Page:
Skip to main contentSkip to main content
Updating results

Patient

I had a bad week. I am an obstetrician-gynecologist, and on most days I love my job. It is a rare privilege for anyone, even physicians, to participate in the most uplifting moments of other people’s lives. Obstetricians and midwives do so nearly every day. Childbirth is every bit as exhilarating to me after 30 years in practice as it was when I was a medical student. In obstetrics, for the ...

National

Ambulances in Kansas speed toward hospitals then suddenly change direction because hospitals are full. Employee shortages in New York City cause delays in trash and subway services and diminish the ranks of firefighters and emergency workers. Airport officials shut down security checkpoints at the biggest terminal in Phoenix and schools across the nation struggle to find teachers for their classrooms.

  • Updated

FRIDAY, Jan. 7, 2022 (HealthDay News) -- It is the ultimate irony: More COVID-19 treatments exist now than at any other time during the pandemic, but the skyrocketing number of cases from the surging omicron variant might mean they cannot be accessed when needed most.

AARP is the nation’s biggest and most influential advocacy group for seniors. It has about 38 million members — more than 11% of the U.S. population. From lobbying for better conditions in nursing homes to getting travel discounts for members, the organization has done much to help retired people over the years. When it comes to one of AARP’s signature products, though, it may not always be ...

  • Updated

BIRMINGHAM, Ala. (AP) — With most of Alabama’s population still not fully vaccinated against COVID-19, major hospitals are dealing with an influx of patients and asking people to limit emergency room visits as the highly contagious omicron variant takes hold.

  • Updated

LE PECQ, France (AP) — France is allowing health care workers who are infected with the coronavirus but have few or no symptoms to keep treating patients rather than self-isolate, an extraordinary stopgap measure aimed at easing staff shortages at hospitals and other facilities caused by an unprecedented explosion in cases.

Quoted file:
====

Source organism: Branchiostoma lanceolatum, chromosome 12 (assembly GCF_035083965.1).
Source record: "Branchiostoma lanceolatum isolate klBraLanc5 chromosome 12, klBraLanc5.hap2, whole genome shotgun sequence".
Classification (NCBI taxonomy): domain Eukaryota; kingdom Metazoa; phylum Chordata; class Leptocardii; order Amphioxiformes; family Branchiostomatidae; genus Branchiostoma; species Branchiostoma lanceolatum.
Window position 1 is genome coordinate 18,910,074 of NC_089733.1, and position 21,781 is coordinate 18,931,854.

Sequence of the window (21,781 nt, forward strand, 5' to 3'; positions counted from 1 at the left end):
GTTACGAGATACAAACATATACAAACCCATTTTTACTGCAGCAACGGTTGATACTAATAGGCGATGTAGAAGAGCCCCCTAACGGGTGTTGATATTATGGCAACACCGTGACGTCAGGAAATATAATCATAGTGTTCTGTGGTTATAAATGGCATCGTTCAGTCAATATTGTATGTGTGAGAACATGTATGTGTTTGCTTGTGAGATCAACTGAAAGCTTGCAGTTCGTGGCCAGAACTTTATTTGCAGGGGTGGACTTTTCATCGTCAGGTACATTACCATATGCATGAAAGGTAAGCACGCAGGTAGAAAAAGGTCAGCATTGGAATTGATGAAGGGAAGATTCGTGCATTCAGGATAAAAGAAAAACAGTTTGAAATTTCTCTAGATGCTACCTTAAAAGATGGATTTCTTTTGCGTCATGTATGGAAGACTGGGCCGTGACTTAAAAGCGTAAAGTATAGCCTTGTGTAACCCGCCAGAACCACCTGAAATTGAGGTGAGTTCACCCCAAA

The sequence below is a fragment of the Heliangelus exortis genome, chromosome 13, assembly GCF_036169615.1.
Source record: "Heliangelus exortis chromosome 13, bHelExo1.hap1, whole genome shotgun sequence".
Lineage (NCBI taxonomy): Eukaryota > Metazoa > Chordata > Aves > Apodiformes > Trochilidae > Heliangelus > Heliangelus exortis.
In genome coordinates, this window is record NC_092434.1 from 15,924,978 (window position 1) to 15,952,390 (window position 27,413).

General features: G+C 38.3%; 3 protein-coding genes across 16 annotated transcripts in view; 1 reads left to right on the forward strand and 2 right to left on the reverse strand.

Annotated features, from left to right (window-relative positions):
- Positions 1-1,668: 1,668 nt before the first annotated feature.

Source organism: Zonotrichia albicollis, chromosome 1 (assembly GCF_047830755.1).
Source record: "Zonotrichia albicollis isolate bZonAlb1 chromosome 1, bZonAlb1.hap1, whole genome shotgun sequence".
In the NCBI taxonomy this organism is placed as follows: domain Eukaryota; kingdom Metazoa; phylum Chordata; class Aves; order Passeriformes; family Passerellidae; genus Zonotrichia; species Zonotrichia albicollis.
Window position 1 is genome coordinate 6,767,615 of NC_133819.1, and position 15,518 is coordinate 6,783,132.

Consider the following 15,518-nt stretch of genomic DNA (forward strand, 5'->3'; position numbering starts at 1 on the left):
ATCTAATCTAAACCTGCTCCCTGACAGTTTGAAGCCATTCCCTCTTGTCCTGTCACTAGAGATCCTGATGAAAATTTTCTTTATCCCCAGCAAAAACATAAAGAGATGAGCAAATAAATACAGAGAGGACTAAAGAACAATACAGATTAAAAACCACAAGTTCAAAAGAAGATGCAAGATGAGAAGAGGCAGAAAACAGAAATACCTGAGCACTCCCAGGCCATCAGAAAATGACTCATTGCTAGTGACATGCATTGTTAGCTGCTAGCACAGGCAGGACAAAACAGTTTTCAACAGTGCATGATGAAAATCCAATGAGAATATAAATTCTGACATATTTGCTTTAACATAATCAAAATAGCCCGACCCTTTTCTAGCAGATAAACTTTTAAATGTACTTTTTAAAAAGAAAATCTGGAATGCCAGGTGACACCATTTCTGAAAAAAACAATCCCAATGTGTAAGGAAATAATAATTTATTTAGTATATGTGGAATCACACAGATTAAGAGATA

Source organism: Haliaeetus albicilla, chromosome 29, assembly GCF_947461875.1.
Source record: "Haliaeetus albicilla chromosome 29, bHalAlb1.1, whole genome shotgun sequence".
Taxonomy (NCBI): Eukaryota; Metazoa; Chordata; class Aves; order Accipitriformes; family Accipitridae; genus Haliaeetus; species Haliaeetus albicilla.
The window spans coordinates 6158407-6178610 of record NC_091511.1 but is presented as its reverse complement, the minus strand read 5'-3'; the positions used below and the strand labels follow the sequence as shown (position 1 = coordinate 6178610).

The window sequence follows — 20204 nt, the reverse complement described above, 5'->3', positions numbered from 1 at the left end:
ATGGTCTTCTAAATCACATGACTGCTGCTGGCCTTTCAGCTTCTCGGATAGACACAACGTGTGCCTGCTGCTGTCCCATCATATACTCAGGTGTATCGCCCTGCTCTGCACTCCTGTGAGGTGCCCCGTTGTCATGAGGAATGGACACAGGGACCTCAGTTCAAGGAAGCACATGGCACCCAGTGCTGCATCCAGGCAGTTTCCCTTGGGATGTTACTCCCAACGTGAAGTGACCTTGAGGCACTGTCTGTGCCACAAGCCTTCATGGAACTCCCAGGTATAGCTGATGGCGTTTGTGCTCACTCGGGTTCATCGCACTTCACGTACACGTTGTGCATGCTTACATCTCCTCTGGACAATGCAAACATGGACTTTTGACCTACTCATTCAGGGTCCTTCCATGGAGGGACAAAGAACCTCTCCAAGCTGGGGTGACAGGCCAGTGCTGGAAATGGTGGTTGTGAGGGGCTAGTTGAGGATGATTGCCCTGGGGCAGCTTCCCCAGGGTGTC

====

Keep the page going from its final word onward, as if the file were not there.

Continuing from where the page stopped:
• Updated

Merck’s molnupiravir is not authorized for children because it might interfere with bone growth. It also isn't recommended for pregnant women …

International

MARSEILLE, France — From the intensive care ward in France where he is spending the holidays, COVID-19 patient David Daniel Sebbagh said he has one overriding regret: that he didn’t get vaccinated.

Imagine being unable to obtain medication from your pharmacy that you desperately need and must take daily. Imagine if there was no insulin available for several days in a row, week after week; or no medication to treat your high blood pressure. Now imagine being unable to obtain your medication in time to stave off an extremely painful and dangerous withdrawal because you suffer from opioid ...

  • Updated

THURSDAY, Dec. 23, 2021 (HealthDay News) -- Many Americans now have two oral antiviral pills that can be taken at home to treat a fresh case of COVID-19. The U.S. Food and Drug Administration on Thursday approved the emergency use of the molnupiravir pill from Merck for the treatment of mild-to-moderate COVID-19 in people who have just tested positive.

Get up-to-the-minute news sent straight to your device.

Topics

Breaking News